The Story of the Great Indian Bustard
The Story of the Great Indian Bustard

The Story of the Great Indian Bustard

The Great Indian Bustard

Gujarat is also a home of the magnificent bird "Great Indian Bustard” (Ardeotis nigriceps), locally known as ‘Ghorad’, a ‘Critically Endangered’ bird species, included in Schedule-1 under Wildlife Protection act-1972. This bird species is on the verge of extinction and its global population has declined drastically in last few decades.

Government of Gujarat had declared following two Sanctuaries for the conservation of this species.

  • ‘Gaga Great Indian Bustard Sanctuary’ located in the Dev-Bhoomi Dwarka district,having 3.33 sq. km area and
  • ‘Kachchh Bustard Sanctuary’ (KBS), covering an area of about 2, is located in the Abdasa taluka of the Kachchh district. KBS and its surrounding areas are the last refuge of the species in the state.

The Great Indian Bustard (GIB) has become extinct from 90% of its former ranges. Gujarat proudly possesses a population of about 48 birds as per the last census conducted in the year 2007. With this Gujarat stands second in having highest numbers of the GIBs in the world. Being the umbrella species of birds of grassland, its presence indicates the healthy atmosphere of the grassland and pastureland; both are equally important for the livestock and human-society.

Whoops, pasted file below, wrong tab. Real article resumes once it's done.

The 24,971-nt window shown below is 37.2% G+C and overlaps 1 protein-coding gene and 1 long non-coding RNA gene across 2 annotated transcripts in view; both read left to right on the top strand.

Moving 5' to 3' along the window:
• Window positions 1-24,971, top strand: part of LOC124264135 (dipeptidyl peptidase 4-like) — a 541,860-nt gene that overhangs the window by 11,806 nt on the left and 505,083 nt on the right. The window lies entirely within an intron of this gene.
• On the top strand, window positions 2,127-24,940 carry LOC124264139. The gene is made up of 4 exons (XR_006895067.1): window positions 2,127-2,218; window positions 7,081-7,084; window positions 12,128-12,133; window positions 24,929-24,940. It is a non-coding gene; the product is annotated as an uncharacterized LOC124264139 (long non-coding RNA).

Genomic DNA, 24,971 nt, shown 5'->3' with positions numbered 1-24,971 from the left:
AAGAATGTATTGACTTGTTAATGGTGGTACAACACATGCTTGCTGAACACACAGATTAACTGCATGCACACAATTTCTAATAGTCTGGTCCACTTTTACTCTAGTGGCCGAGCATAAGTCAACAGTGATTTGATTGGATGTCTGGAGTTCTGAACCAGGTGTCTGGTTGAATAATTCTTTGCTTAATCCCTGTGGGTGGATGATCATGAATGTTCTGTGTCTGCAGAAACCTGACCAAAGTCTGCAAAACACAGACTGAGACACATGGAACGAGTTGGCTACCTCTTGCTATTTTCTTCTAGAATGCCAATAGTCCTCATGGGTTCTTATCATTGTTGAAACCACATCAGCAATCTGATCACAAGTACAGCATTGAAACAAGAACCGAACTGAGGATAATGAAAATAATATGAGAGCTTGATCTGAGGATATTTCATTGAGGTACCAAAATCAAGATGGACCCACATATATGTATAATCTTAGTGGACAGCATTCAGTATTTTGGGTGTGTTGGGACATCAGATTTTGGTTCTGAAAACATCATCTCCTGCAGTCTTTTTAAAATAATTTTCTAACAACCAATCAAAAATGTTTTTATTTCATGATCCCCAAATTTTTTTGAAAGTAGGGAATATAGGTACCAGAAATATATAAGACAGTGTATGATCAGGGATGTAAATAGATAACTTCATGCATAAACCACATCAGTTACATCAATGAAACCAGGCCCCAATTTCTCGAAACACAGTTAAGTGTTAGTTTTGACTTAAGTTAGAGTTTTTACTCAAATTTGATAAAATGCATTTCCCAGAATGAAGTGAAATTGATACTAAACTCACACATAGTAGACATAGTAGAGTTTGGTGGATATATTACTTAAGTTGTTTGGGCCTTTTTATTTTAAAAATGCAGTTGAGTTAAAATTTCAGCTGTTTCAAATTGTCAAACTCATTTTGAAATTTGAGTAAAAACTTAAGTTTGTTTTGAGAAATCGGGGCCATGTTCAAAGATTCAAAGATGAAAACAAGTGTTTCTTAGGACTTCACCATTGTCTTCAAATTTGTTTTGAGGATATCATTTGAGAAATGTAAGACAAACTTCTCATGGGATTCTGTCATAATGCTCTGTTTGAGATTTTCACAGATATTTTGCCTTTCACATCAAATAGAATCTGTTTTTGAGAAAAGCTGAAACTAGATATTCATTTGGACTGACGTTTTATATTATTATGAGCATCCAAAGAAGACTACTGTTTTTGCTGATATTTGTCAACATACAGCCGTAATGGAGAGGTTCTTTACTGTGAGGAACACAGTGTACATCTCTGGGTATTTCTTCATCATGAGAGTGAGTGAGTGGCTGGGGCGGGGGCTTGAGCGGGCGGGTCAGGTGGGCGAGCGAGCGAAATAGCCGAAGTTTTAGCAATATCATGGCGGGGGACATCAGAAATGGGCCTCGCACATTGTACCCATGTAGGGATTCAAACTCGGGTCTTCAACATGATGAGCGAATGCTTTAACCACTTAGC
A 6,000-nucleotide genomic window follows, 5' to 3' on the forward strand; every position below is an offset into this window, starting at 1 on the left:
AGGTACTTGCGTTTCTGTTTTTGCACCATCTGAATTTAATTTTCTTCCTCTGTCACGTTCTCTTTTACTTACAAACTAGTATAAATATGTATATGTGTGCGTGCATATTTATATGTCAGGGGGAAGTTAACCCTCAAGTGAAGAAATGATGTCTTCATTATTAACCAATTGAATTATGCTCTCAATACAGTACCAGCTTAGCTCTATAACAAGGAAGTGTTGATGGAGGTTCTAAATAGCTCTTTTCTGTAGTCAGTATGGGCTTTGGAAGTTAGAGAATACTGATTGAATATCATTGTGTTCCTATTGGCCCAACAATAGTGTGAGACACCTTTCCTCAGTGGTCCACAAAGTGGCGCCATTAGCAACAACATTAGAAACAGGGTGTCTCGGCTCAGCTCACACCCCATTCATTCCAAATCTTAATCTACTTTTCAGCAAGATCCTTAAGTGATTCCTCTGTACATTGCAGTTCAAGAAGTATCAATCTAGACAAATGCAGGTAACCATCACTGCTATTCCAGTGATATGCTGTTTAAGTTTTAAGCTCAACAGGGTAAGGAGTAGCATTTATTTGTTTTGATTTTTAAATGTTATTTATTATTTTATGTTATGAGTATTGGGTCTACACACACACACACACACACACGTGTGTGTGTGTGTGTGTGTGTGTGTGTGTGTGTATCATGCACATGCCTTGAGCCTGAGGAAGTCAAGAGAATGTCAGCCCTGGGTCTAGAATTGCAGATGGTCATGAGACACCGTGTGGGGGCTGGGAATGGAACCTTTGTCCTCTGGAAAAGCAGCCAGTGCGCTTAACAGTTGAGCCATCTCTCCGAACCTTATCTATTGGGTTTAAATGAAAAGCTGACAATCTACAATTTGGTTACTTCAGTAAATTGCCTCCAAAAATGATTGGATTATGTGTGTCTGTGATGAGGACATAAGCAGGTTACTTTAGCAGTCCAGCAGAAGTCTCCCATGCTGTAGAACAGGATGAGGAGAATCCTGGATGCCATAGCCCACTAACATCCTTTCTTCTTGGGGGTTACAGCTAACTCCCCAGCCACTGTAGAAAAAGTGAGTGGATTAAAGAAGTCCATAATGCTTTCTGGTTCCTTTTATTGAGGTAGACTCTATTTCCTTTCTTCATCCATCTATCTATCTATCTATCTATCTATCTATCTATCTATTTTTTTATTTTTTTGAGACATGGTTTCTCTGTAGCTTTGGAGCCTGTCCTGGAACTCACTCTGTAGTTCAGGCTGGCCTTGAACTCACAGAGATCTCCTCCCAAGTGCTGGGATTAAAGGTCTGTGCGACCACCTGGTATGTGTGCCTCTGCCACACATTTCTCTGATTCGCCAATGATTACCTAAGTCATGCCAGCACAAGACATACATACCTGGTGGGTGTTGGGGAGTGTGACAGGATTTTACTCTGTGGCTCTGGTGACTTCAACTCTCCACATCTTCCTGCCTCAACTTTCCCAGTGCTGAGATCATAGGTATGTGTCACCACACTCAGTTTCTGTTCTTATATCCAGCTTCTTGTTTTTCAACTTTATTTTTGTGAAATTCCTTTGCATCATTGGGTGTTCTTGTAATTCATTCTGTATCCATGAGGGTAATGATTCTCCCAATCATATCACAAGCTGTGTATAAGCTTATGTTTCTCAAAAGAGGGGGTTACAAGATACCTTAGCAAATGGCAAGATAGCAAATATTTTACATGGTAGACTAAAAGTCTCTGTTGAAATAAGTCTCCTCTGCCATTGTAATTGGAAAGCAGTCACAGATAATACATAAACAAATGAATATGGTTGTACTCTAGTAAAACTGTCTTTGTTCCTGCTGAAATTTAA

About a meter tall bird can be easily distinguished in the grassland through its white neck. The female GIB is slightly smaller in size with broad supercilium and broken band on the chest while the males are larger, taller and possess a complete black band on the chest. They mainly feed upon the Beetles, Grasshoppers, other insects, grains, small reptiles etc. In one sense they are ‘Friends of Farmer’.

For the recovery of the species and to save it from extinction a guideline was released by the MoEFCC, on the basis of which Gujarat Forest Department has prepared a GIB Recovery Plan for the Kachchh District.This plan includes following activities

The Great Indian Bustard

  • Installation of fencing to develop huge and contiguous enclosure is being implemented.
  • ABC (Animal Birth Control) program was conducted to control the rapidly increasing feral dog population.
  • Watchtowers are being installed.
  • Important areas are being protected.
  • New habitats are either being developed or restored.
  • In addition to this, various community based programmes and social welfare activities are also being undertaken by the department along with the various awareness programs and nature education camps.

The KBS is open for the tourist from 1st November to 31st March every year. It remains closed from 1st April to 31st October for the tourists.

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